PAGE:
Lady Sterne and I did not take the decision lightly. We discussed it at length, bandying about such phrases as "Rent money is dead money" and "Do as I say, Tim" until we agreed to cast off the shackles of renting and live the dream of ownership. I think it's fair to say that our pioneer ancestors, soused rummies though they doubtless were, would have smiled proudly as Lady Sterne called Radio Rentals to discontinue our account. We no longer require your services, she said, for we have bought our own washing machine!
Rarely has the Great Australian Dream found a physical manifestation as glorious - not to mention as practical - as that oblong of prime white good that now sits in our laundry. Each time I fill it with dirty clothes I hum a few bars of the national anthem, cross myself, and kick an immigrant, so entwined are my ideas of patriotism and good housekeeping. I haven't felt this way since I celebrated Jodie Henry's triple gold at the Athens Olympics by purchasing a new toaster. Even though it was made in Taiwan, the toaster quickly assimilated, and these days the smell of burnt toast is enough to make me weep with pride.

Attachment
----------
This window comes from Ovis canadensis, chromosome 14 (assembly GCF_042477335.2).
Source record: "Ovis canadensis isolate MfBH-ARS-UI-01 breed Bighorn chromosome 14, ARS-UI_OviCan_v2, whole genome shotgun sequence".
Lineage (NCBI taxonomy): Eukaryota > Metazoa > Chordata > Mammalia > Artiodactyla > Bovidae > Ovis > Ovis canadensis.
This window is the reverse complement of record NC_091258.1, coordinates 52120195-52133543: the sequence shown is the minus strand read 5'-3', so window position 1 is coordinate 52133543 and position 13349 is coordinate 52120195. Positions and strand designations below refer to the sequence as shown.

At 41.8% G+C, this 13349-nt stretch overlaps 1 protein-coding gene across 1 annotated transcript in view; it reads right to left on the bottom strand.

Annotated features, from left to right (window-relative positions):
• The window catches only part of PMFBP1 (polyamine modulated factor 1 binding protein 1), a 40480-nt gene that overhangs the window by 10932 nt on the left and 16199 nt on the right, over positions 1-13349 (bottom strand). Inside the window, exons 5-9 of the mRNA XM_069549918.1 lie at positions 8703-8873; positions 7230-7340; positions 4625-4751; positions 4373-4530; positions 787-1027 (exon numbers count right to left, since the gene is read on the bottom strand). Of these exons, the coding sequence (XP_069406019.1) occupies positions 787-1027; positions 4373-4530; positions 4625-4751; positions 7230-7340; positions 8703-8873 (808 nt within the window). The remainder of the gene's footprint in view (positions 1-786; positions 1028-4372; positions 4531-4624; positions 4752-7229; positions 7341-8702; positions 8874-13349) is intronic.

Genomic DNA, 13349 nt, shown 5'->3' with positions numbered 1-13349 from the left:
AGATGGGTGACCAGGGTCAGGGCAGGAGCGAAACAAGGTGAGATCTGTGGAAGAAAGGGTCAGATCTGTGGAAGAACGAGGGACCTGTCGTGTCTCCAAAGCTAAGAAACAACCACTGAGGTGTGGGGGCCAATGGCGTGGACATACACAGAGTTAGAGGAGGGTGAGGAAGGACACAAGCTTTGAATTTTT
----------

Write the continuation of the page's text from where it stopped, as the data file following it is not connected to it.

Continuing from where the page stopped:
Of course, appliances have long been central to Australian national identity. Henry Lawson's early story "The Meat Safe" tells of a drover's attachment to his meat safe that quickly develops into an unseemly fetish. At the story's climax, the drover wanders into the bush clutching the fly-blown box, mad with insatiable love. Clearly, the meat safe represents Australia, and the drover's willingness to love it though it be inert and covered with flies represents a significant nationalist stirring in Lawson's writing.
The appliance theme was subsequently taken up by numerous Australian writers and artists, including Sidney Nolan in his so-called "White Goods, Black Heart" series, featuring Aboriginal men and women in traditional dress against the background of the Harvey Norman white goods section. More recently, Tim Winton's novel A Frigid Heart employed the metaphor of a family trading in its faithful Esky for a new-fangled bar fridge to describe the changes which have swept Australian society over the past forty years.
Lady Sterne and I couldn't be happier with our new washing machine. Using pure Australian water, it makes soiled clothes inhabitable, just as the pioneers did the land itself, so long ago. Its rinse and spin cycles evoke this brown land's browness with a power reminiscent of Dorothy McKellar at her finest. Ownership and appreciation of appliances is part of what makes us Australian. I suggest the time has come for our government to reinstitute that much-maligned yet key piece of legislation: the White Goods Australia Policy.